The Book of Joshua

27. A Noble Sample of the True Inheritor.

Joshua 14:5-15.

"In nothing terrified by your adversaries." — Phil. 1:28.

It is not without purpose that the divinely-inspired historian places on record the bright and brave spirit of the true possessor before detailing the extent and the boundaries of the inheritance of the nine and a half tribes in the land of Canaan. The soul requires fire within, strength and courage in God; and with these we shall make our own what God has given us.

From the fourteenth to the end of the nineteenth chapter we read of the apportioning of Canaan to the nine and a half tribes. The incident of the noble purpose of Caleb to possess Hebron introduces this important history.

These nine and a half tribes had to make their own foothold in their inheritance, though the situation of their possessions was determined by Jehovah Himself; "By lot was their inheritance," but upon themselves, as upon the Christian in spiritual things, depended their foothold of the possession. Israel had reached that stage in their history in Canaan when they stood where the two ways of slothfulness and of earnestness met. At this stage how many would be Calebs? How many would be true possessors who would arise and pursue the path of earnestness to victory?

"As the Lord commanded . . . . the children of Israel did . . . . they divided the land" (ver. 5), and then it was to Joshua, at the camp of Gilgal — Gilgal with its grand associations of Jehovah-given freedom — that the men of Judah came. Caleb stood up before the leader and all Israel, and, in the burning spirit of the true possessor, put in his claim to the mountains of Hebron, and the great and fenced cities thereof.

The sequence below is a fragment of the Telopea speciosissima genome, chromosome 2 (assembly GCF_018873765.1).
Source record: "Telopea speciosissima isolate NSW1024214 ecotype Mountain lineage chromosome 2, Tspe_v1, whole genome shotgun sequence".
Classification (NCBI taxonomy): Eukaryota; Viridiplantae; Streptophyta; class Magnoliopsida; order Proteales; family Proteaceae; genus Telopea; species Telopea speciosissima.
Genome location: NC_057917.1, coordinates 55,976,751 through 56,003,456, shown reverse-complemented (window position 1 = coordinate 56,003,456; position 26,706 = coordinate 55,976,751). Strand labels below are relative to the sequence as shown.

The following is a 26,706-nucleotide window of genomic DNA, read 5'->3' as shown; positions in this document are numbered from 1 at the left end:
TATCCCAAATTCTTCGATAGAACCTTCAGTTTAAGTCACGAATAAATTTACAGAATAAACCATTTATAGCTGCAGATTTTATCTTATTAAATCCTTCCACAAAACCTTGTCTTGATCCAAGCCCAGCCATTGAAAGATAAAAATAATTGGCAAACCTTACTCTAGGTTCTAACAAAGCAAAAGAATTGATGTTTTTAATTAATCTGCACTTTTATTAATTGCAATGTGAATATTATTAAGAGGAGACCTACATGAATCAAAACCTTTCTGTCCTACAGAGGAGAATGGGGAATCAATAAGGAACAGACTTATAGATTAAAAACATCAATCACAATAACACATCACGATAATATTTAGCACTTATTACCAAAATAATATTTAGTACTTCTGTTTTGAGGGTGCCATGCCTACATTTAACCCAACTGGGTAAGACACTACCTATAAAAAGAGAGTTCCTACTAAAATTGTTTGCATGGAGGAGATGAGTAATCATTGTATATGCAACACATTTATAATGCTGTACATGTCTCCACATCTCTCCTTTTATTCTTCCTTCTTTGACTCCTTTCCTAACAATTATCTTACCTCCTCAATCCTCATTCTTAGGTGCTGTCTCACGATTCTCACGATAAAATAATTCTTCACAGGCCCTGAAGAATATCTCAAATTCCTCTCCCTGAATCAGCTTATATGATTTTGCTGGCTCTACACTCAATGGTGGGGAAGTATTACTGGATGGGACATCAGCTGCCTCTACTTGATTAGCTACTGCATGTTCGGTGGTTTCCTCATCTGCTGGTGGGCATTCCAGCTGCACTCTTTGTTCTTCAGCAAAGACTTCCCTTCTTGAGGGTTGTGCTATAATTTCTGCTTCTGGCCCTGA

Caleb's words must have stirred every faithful soul as, addressing Joshua, he said, "Thou knowest the thing that the Lord said unto Moses the man of God concerning me and thee in Kadesh-barnea." The Lord was the same unchangeable Lord to Caleb, though forty-five years had gone by, and a new dispensation had arisen for Israel; and though Caleb's old associates were dead and gone — buried, because of their unbelief, in the wilderness, for he alone believed in the faithful promise of the Lord. Forty-five years previously, in the dark hour of Israel's rebellion against Jehovah, Caleb had stood firm for his God. When the faint-hearted spies urged the people to unbelief, brave Caleb stayed himself upon God, and, regardless of the favour of his old associates, he answered their mean and unbelieving words by "Let us go up at once and possess it, for we are well able to overcome it," while, to the wails and despondency of Israel, his firm heart answered, "If the Lord delight in us, then He will bring us into this land, and give it us; a land which floweth with milk and honey" (Numbers 14:8).

The Lord had said of him in that day: "But my servant Caleb, because he had another spirit with him, and has followed me fully, him will I bring into the land whereinto he went; and his seed shall possess it" (ver. 24). Caleb's faith lifted him out of the murmurs of Israel, their cowardice and their reproaches of the Lord. He trusted in God, held on to Him and left in His hands difficulties and giants; one thing only he sought — the Lord's delight in him.

And Moses sware on that day, and promised Caleb the land whereon his feet had trodden. God grant His people the courage to put down their feet upon His promises, for every one shall be made good.

From that day in Kadesh-barnea Caleb occupied a peculiar position in Israel. In the darkest hours of the wilderness, in the dreariest nights of Israel's wanderings, amid pestilence and divine displeasure, Caleb was sustained by the promise of his God. He had to suffer with the unbelieving host, to be afflicted with them (which principles are as true today as then, for all suffer together, and the unbelief and rebellion of one affects others); but while Israel's warriors might perish, Caleb knew that his feet should stand upon the mountains of Hebron; and while thousands might die at his right hand, Caleb knew that his family should possess the great and fenced cities of the children of Anak, for the Lord had said it.